(HealthDay News) – For patients undergoing decompression for degenerative stenosis, the incidence of epidural hematoma is similar for different surgical approaches; however, there is a tendency toward increased postoperative hematoma in approaches with greater bony decompression area, according to a study published in the December issue of the Journal of Spinal Disorders & Techniques.
Massimo A. Leonardi, MD, from the University of Zurich, and colleagues utilized data from a previous prospective study involving 30 patients undergoing lumbar decompression for degenerative stenosis (49 levels treated by laminectomy; bilateral fenestration; and unilateral fenestration with contralateral undercutting). Before and after surgery, the cross-sectional area of the maximum bony stenosis and dural sac compression were measured in each operated level. The presence of epidural hematoma and its size were noted.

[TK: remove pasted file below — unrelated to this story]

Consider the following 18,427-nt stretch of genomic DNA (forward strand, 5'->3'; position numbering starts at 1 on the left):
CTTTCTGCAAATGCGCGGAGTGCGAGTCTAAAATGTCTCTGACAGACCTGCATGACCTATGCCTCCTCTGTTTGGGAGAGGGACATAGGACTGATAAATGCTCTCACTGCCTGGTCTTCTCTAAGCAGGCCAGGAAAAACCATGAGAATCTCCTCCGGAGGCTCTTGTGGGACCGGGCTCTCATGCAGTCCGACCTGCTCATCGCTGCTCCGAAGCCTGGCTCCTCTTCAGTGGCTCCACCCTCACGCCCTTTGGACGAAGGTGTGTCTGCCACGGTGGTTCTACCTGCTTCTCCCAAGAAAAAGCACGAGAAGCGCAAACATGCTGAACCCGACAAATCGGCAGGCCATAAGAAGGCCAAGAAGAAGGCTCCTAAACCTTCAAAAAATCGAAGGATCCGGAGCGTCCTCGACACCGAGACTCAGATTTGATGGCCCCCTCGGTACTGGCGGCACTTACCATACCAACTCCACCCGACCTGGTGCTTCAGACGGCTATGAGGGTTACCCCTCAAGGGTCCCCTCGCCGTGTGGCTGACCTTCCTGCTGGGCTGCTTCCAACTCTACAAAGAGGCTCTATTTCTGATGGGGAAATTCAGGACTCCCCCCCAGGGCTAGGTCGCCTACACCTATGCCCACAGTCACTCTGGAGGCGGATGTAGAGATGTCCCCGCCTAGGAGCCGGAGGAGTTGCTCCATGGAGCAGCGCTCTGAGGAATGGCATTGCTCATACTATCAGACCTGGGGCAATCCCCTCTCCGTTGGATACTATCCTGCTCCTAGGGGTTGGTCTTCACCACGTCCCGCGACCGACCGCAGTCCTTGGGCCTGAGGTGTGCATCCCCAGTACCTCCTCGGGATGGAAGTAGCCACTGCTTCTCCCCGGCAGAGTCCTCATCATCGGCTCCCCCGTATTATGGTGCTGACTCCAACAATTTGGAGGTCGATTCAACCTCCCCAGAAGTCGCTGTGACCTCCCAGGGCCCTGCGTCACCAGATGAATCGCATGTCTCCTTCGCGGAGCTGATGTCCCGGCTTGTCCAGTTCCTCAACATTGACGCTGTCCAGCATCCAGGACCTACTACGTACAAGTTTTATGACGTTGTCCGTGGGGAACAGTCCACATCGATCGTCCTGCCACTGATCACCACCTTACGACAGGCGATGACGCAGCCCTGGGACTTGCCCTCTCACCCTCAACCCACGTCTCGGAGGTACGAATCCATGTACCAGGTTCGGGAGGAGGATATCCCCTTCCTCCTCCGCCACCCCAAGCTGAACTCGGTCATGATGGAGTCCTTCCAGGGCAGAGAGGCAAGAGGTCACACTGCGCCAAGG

The researchers observed no significant between-group difference in the median postoperative bony stenosis. The median postoperative extension of dural sac areas also did not vary significantly between the three groups. In all three groups the incidence of epidural hematoma was also similar. There was larger bony decompression at the levels where postoperative epidural hematoma was detected, independent of the surgical approach.
“Unilateral and bilateral approaches achieve a similar amount of dural sac extension by a lesser extent of bony resection in comparison with the laminectomy approach,” the authors write.